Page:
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Yvette Cooper: The hon. Gentleman may wish to make that point to his party leader, who has continually called for borrowing to be reined in and reduced, at a time when it would irresponsible to do so. Perhaps Conservative Front Benchers should get their own house in order and their story straight about what they think about borrowing. They call for a reduction in borrowing, but at the same time they call for big increases in tax
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cuts and big increases in spending. It does not stack up. The hon. Gentleman may want to put forward a sensible position, but he ought to persuade the rest of his party’s Front Benchers.

Sensible Governments across the world are increasing borrowing to support the economy this year; it is right, then, to bring borrowing down to ensure that public finances remain in a responsible and sound position. We are cutting tax by £4 billion to support the economy this year. We are freezing duty below inflation, increasing tax allowances and tax credits and providing the winter fuel allowance to pensioners. That also means fiscal discipline on public spending in the short and medium terms—being prepared to cut waste, improve efficiency and take tough decisions about priorities.

In the end, we have to take sensible, serious decisions about fiscal policy just as we need to take sensible and serious decisions about financial stability. That requires serious judgment and a recognition of the cause of the problems and of how we need to respond. The opportunism of Conservative Members, along with their inexperience and, ultimately, ideology and hostility to the role of Government at a time when it may well be critical to support the financial stability of the system, mean that they still do not have the judgment to get the issues right.

4.39 pm

Dr. Vincent Cable (Twickenham) (LD): The Conservative motion seems eminently sensible, and I am perfectly happy to support it, although the Conservative spokesman somewhat spoilt it with an unnecessary political rant. However, I was worried not by that—we always get that on an Opposition day—but by the dogmatic certainty with which he presented his alternative. Setting fiscal frameworks is very difficult, as experience all over the world teaches us. One can either have a very rigid structure such as the European Union’s Maastricht rules, which are inflexible and pose all kinds of problems about how to enforce them, or a very loose structure that is more like the American model of politically driven fiscal policy, but with independent scrutiny. As I understand it, the Conservatives would like to move towards the American model. However, the problem with that system, as the Bush Administration have demonstrated, is that it can lead to extreme fiscal incontinence, with enormous deficits that make our Government look positively miserly. The structure does not fundamentally change the nature of the policy.

Mr. Philip Hammond: There is a crucial difference, which I thought that I had drawn out. The Congressional Budget Office is barred from making policy recommendations, whereas our office for budget responsibility would be charged with making such recommendations.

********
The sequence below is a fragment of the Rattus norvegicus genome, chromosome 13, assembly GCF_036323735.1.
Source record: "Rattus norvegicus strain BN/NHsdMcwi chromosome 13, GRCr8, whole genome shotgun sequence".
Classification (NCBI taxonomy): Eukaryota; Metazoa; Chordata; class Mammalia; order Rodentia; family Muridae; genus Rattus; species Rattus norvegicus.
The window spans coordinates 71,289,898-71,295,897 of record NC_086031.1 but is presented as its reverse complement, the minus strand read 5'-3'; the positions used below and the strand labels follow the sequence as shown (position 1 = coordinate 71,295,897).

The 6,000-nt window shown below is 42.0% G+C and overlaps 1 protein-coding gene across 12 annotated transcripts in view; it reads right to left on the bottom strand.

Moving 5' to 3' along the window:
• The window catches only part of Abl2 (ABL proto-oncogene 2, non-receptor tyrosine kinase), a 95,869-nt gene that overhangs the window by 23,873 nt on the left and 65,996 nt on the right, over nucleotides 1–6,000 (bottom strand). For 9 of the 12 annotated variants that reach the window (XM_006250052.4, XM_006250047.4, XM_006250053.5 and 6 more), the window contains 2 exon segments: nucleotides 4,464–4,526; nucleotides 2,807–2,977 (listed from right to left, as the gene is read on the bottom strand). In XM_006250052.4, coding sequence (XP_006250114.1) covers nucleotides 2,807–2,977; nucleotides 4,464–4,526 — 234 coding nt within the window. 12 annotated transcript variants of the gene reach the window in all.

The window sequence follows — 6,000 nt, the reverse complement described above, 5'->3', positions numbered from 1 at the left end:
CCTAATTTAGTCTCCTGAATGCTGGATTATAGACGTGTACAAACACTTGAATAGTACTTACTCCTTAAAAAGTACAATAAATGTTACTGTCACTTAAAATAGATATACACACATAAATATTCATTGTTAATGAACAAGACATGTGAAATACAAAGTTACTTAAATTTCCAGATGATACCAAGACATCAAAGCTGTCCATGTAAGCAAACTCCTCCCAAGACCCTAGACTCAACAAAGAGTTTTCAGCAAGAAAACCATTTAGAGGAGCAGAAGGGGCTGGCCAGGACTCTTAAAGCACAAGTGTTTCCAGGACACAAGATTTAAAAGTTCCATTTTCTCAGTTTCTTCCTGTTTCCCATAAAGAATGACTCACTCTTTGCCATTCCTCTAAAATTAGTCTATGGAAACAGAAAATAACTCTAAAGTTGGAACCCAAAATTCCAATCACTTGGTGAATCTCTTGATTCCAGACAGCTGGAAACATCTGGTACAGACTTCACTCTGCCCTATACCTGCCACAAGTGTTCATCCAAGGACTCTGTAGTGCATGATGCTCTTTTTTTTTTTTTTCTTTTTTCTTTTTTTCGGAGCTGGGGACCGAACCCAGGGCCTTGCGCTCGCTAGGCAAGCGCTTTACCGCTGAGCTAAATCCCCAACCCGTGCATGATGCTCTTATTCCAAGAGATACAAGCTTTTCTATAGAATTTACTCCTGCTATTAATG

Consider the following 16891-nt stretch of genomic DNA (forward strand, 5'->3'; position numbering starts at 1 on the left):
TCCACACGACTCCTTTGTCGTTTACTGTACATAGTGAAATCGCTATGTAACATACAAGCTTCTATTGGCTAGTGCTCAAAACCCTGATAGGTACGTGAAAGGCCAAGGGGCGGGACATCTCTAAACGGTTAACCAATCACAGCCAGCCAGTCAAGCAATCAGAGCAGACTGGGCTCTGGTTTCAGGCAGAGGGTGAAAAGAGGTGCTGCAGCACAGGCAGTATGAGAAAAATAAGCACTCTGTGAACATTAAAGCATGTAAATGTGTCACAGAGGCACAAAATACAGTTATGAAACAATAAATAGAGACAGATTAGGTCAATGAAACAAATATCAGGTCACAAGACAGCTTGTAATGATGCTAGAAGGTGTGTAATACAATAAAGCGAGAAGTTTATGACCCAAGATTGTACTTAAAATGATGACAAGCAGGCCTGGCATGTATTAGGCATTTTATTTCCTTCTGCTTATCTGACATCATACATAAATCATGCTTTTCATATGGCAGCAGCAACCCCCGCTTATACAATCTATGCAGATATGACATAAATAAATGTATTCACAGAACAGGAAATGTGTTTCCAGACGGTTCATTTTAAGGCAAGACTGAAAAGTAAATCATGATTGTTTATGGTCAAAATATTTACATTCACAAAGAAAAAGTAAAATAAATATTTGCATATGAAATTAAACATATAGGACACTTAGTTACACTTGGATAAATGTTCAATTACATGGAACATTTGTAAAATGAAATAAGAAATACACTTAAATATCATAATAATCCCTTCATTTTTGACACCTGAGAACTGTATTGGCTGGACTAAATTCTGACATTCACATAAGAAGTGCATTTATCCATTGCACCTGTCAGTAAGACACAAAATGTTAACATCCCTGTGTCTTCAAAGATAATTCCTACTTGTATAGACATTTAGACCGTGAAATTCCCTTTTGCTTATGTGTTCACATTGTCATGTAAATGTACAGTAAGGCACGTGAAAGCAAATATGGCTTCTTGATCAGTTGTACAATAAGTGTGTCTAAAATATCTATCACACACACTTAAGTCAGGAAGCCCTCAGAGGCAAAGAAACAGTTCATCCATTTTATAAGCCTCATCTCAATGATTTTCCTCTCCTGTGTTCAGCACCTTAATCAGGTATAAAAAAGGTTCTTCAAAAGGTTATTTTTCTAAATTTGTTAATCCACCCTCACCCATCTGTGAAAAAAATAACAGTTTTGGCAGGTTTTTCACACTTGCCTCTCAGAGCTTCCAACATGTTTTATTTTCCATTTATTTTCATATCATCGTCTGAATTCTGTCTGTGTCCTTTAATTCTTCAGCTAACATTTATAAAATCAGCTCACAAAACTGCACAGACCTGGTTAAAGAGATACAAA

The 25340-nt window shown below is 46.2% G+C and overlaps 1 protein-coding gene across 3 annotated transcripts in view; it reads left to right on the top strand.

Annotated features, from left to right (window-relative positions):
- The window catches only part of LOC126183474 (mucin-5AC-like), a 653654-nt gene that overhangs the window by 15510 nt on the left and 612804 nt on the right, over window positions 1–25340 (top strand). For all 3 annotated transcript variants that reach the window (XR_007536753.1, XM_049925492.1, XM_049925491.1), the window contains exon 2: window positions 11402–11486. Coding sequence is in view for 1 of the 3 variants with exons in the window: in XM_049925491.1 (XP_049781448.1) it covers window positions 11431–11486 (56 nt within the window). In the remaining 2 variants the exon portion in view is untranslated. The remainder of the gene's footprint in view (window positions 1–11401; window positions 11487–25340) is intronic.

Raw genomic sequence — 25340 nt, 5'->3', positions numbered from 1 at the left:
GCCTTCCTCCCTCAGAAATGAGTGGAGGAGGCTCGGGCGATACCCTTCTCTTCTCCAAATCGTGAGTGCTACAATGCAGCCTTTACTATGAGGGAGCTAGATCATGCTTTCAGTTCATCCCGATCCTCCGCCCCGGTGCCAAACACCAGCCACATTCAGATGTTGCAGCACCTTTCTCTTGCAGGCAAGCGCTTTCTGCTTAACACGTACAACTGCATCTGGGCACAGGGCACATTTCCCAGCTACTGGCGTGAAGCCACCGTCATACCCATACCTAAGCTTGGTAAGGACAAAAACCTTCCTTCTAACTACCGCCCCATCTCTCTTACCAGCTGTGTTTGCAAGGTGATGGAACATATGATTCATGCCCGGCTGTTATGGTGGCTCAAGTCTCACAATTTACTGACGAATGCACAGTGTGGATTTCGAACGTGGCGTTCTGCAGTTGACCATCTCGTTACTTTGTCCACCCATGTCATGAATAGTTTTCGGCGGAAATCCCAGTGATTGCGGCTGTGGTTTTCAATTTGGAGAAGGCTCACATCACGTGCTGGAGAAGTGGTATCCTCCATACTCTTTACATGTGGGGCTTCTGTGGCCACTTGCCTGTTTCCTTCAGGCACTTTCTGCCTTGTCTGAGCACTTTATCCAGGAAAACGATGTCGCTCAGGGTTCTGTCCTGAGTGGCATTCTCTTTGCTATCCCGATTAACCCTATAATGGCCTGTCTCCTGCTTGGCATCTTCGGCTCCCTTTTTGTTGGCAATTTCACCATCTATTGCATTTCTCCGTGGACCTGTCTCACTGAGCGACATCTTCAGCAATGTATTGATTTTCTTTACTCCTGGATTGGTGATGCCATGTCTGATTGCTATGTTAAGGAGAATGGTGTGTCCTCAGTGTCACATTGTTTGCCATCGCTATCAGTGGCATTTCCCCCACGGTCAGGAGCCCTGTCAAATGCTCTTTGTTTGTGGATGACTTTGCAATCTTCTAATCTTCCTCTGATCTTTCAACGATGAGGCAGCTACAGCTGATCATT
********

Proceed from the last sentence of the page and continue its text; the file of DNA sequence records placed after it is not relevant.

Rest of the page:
Dr. Cable: It is not making the recommendations but following them through that is the politically difficult bit. I accept that there is a slight difference between the Conservative proposal and the American system, but it is open to exactly the same objections.

The Government’s problem with their fiscal framework is that it was not clear from the outset whether it was a set of rules or vague guidelines—it is gradually degenerating from the first to the second. The other problem—this is
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where the Conservatives are right—is that there has never been a proper system of independent assessment. I have said on many occasions that if I could claim intellectual property royalties on soundbites, I would be very rich as a result of the flows coming from the Conservative Benches. I remember standing here five years ago and talking about the Government marking their own exam papers and the need for a fiscal Ofsted, which is what the Conservatives are now talking about.

As regards the precise structure that the Conservatives propose, I share the reservations expressed by the hon. Member for Castle Point (Bob Spink), who is no longer here, and by the hon. Member for Luton, North (Kelvin Hopkins) as to why it is necessary to set up a quango of this kind. The National Audit Office is the obvious body to carry out such independent scrutiny. It would perhaps need reinforcing with a few more technical staff, but it has the great advantage of independence and respect, and it connects Parliament with the process through the Public Accounts Committee. Surely, if we are to have a proper independent system of auditing fiscal policy while retaining democratic accountability, that is the way to do it. Although I entirely agree with the Conservatives that we need an independent structure, the quango approach would be completely the wrong way of achieving it.